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For Esme:--with Love and Squalor

Top-Ranked Words with Sample Sentences from the Book

instructions
abrupt
1 use
1  —1 use as in:
an abrupt change
She looked up at me abruptly.
abruptly = suddenly and unexpectedly
DefinitionGenerally this sense of abrupt means:
sudden and unexpected
Word Statistics
Book1 use
Library15 uses in 10 avg bks
Web Links
acquaint
2 uses
Are you at all acquainted with squalor?
acquainted = familiar with
DefinitionGenerally acquaint means:
to cause to know; or to cause to be familiar with
Word Statistics
Book2 uses
Library6 uses in 10 avg bks
Web Links
acute
1 use
1  —1 use as in:
acute sense of smell
She looked at me with a kind of fresh acuteness.
acuteness = perceptiveness

(Editor's note:  The suffix "-ness" converts an adjective to a noun that means the quality of. This is the same pattern you see in words like darkness, kindness, and coolness.)
DefinitionGenerally this sense of acute means:
sharp (highly perceptive in some area or mentally sharp)
Word Statistics
Book1 use
Library3 uses in 10 avg bks
Web Links
appendage
1 use
When he saw that I was looking at him, he closed his eyes, sleepily, angelically, then stuck out his tongue—an appendage of startling length—and...
appendage = a body part that projects from the body
DefinitionGenerally appendage means:
an external body part (such as an arm) that projects from the body; or any part that is joined to something larger
Word Statistics
Book1 use
Library1 use in 10 avg bks
Web Links
articulate
1 use
"I write extremely articulate letters for a person my—"
articulate = clearly expressed
DefinitionGenerally this sense of articulate means:
the act of or ability of clearly expressing with words; or to clearly express with words
The exact meaning of this sense of articulate depends upon its context. For example:
  • "She is articulate and persuasive." — well-spoken (expresses her ideas clearly)
  • "She articulated what everyone was thinking." — said aloud
  • "After the stroke, she had to learn to articulate her consonants." — speak distinctly (so each word can be understood)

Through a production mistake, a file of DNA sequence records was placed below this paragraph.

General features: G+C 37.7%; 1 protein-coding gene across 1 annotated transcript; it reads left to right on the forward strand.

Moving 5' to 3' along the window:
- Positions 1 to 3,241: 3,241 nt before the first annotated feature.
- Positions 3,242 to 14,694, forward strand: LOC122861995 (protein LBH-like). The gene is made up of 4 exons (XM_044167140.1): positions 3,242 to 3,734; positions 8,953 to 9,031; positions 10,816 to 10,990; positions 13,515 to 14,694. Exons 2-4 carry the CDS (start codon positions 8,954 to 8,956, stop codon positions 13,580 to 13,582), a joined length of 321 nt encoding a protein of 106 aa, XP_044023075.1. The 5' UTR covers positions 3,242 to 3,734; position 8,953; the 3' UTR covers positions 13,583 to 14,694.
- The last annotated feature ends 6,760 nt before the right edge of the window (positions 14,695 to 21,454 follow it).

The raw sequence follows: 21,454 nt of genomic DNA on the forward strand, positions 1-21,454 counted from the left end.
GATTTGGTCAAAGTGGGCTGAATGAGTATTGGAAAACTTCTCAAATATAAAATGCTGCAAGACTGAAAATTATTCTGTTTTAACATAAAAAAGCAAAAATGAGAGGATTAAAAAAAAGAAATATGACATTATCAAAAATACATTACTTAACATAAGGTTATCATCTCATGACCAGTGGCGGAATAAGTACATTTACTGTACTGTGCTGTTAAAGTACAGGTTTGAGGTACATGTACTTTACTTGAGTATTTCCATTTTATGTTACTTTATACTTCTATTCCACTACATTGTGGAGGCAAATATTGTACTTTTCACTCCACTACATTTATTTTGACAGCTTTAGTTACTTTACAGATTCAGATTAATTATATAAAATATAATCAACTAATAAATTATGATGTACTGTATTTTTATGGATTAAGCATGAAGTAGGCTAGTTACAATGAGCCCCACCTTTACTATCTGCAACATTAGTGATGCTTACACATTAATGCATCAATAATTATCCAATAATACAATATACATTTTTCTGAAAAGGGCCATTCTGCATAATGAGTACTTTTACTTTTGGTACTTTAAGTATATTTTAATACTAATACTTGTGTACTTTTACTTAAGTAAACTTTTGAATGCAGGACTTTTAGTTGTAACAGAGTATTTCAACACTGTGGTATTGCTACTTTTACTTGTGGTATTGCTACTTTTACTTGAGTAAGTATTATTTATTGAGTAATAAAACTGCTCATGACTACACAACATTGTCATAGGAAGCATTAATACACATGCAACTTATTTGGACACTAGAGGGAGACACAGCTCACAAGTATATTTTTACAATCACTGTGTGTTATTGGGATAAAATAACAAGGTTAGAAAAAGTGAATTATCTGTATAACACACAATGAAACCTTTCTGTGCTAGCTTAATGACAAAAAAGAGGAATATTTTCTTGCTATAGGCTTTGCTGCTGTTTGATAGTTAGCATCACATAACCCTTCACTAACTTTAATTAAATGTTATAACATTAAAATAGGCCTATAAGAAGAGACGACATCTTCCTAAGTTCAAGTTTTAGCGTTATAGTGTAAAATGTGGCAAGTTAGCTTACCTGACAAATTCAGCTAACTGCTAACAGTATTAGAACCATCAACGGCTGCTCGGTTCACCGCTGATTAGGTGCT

Word Statistics
Book1 use
Library4 uses in 10 avg bks
SAT®*top 1000
Web Links
candid
1 use
1  —1 use as in:
your candid opinion
To be quite candid, Father really needed more of an intellectual companion than Mother was.
candid = honest and straightforward
DefinitionGenerally this sense of candid means:
honest and direct
Word Statistics
Book1 use
Library4 uses in 10 avg bks
SAT®*top 500
Web Links
cunning
1 use
I'm still around, but from here on in, for reasons I'm not at liberty to disclose, I've disguised myself so cunningly that even the cleverest reader will fail to recognize me.
cunningly = cleverly
DefinitionGenerally this sense of cunning means:
being good at achieving goals through cleverness — and typically through deception as well (tricking others)
Word Statistics
Book1 use
Library7 uses in 10 avg bks
Web Links
dissonance
1 use
I gathered that the singing part of the rehearsal was over, and before the coach's dissonant speaking voice could entirely break the spell the children's singing had cast, I got up and left the church.
dissonant = unpleasant sounding (in this case, not in harmony with the children's voices)
DefinitionGenerally dissonance means:
not going well together; or conflict
especially in these two senses:
  • unpleasant musical sound
  • inconsistency or conflict between beliefs and actions such as voluntarily taking actions that conflict with beliefs, or holding two conflicting beliefs (also called "cognitive dissonance")
Word Statistics
Book1 use
Library1 use in 10 avg bks
Web Links
ecstatic
1 use
Then, suddenly, almost ecstatically, he felt sleepy.
ecstatically = with intense happiness
DefinitionGenerally ecstatic means:
feeling intense happiness and excitement (as when in a state of ecstasy)
Word Statistics
Book1 use
Library5 uses in 10 avg bks
Web Links
incessant
1 use
He took a cigarette from a pack on the table and lit it with fingers that bumped gently and incessantly against one another.
incessantly = continuously
DefinitionGenerally incessant means:
continuous — often in an annoying way
Word Statistics
Book1 use
Library5 uses in 10 avg bks
Web Links
inclined
1 use
1  —1 use as in:
I'm inclined to
Please write as soon as you have the time and inclination.
inclination = desire (are in the mood)